Seagal’s court brawl wraps

Los Angeles Times Staff Writer

After six years of legal sniping, actor Steven Seagal and his former business partner, Julius R. Nasso, buried the hatchet Sunday, ending a bitter court battle that had spawned allegations of contract breach and Mafia extortion.

As a result of the confidential, out-of-court settlement, Nasso is expected to drop his $60-million lawsuit against Seagal, which alleged that the actor reneged on an agreement to produce four films with him. In exchange, Seagal agreed to pay Nasso $500,000, according to people familiar with the terms of the settlement. The two men also agreed to sever all ties.

Representatives of Seagal and Nasso declined to comment on the financial details of the settlement. Seagal, who was working in Hawaii on his next movie, was unavailable Sunday. Nasso, reached by phone in New York, said: “I’m glad it’s behind us. I wish him the best.”


During a partnership spanning more than a decade, Seagal starred in a string of blockbuster hits, including “On Deadly Ground” and “Under Siege 2,” that grossed hundreds of millions of dollars. Nasso helped produce them. The two former best friends were next-door neighbors in New York City’s Staten Island, where they worked and partied together earlier in their careers.

By 2000, three years after their exclusive production deal at Warner Bros. ended, Seagal and Nasso had had a falling out. In March 2002, Nasso sued Seagal for $60 million, alleging that the film star had reneged on an arrangement to develop, produce and market movie projects with him. Seagal denied the existence of any such contract.

Three months later, the FBI arrested Nasso at his Staten Island home for conspiring to extort Seagal. The film producer, who started as a Brooklyn pharmacist, was indicted along with 16 people with alleged ties to the Gambino crime family, including Peter Gotti, brother of the late mob boss John Gotti. Nasso’s brother Vincent also was indicted. Another brother, who is married to a Gambino, was not.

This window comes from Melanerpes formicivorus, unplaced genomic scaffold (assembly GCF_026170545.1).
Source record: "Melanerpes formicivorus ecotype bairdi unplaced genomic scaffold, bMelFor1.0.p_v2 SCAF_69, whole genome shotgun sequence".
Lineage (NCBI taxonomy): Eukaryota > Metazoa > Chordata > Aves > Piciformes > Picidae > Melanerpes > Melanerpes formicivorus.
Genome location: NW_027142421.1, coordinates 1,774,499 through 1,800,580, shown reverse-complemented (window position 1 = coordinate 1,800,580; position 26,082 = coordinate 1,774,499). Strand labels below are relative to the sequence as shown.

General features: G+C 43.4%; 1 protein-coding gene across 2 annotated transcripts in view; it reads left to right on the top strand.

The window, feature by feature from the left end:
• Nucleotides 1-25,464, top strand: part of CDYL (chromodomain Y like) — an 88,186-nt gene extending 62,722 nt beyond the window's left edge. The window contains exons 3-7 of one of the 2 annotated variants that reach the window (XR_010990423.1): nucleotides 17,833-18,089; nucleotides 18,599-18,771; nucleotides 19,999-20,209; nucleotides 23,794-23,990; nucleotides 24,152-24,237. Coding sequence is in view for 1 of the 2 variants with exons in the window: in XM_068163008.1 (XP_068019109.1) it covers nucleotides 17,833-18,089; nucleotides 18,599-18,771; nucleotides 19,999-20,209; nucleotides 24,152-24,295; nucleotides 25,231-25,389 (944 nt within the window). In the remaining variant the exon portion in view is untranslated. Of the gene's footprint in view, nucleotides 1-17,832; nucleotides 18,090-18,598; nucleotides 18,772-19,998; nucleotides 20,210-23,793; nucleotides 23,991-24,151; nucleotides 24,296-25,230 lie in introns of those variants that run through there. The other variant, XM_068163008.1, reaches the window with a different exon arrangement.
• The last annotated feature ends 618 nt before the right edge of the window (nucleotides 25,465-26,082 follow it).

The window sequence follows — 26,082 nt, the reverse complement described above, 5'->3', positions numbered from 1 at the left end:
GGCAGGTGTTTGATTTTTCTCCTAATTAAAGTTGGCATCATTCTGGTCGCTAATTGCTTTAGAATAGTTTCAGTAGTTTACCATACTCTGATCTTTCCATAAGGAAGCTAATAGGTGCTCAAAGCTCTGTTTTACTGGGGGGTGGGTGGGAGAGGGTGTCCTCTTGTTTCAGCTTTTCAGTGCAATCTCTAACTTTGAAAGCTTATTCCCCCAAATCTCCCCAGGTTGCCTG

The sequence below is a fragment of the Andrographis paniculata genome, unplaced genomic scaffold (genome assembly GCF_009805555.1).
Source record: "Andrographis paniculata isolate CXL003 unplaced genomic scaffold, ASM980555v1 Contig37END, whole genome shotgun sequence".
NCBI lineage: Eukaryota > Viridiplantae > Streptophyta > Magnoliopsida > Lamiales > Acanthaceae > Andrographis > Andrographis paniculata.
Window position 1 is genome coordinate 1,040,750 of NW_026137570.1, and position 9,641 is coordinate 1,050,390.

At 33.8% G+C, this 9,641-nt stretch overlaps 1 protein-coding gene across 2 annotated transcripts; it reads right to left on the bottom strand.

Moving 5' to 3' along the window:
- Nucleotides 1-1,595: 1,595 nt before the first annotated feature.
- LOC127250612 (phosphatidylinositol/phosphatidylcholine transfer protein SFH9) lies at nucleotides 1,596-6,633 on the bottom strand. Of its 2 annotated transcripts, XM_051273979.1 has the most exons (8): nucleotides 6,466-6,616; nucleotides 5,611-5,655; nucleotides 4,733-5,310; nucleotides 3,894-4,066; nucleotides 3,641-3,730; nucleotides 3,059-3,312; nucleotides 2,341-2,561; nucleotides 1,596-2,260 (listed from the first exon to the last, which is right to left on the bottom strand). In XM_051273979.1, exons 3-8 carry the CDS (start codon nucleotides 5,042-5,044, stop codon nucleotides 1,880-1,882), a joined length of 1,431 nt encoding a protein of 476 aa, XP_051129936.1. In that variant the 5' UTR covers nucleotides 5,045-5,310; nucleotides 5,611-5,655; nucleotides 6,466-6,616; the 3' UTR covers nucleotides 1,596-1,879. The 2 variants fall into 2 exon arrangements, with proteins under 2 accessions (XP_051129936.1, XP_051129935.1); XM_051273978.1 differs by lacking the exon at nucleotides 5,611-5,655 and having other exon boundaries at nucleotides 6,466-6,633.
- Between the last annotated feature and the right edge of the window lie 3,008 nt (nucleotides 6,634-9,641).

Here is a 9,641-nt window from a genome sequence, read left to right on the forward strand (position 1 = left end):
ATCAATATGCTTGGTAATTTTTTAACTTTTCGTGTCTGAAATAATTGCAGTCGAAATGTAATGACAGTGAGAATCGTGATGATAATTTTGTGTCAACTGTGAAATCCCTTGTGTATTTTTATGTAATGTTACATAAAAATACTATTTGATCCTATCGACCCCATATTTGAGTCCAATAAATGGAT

The extortion plot was uncovered during a lengthy federal investigation of mob influence over shipping docks in New York. By chance, authorities said, they secretly recorded Nasso discussing the plot with a local Mafia captain during a wiretapped conversation at an Italian restaurant.

Nasso’s lawyers publicly blamed his arrest on Seagal, accusing the film star of initiating the extortion probe as retribution against his partner for the filing of the lawsuit. Seagal’s attorneys scoffed at the accusation, deferring to authorities who said the probe had been in progress years before Nasso began litigation.

In August 2003, Nasso pleaded guilty to conspiring to extort Seagal. During the sentencing hearing, the judge questioned the government’s branding of Nasso as a mob associate, characterizing his role in the extortion conspiracy as “aberrant” conduct in his otherwise law-abiding past.


Nasso was sentenced and served one year in a federal penitentiary in Elkton, Ohio. After his release, the government reinstated his pharmacy license.

On Sunday, Nasso said he hoped to remove the offense from his record by requesting a presidential pardon. As part of the settlement, Seagal agreed to write a letter indicating that he would support Nasso’s application for a pardon.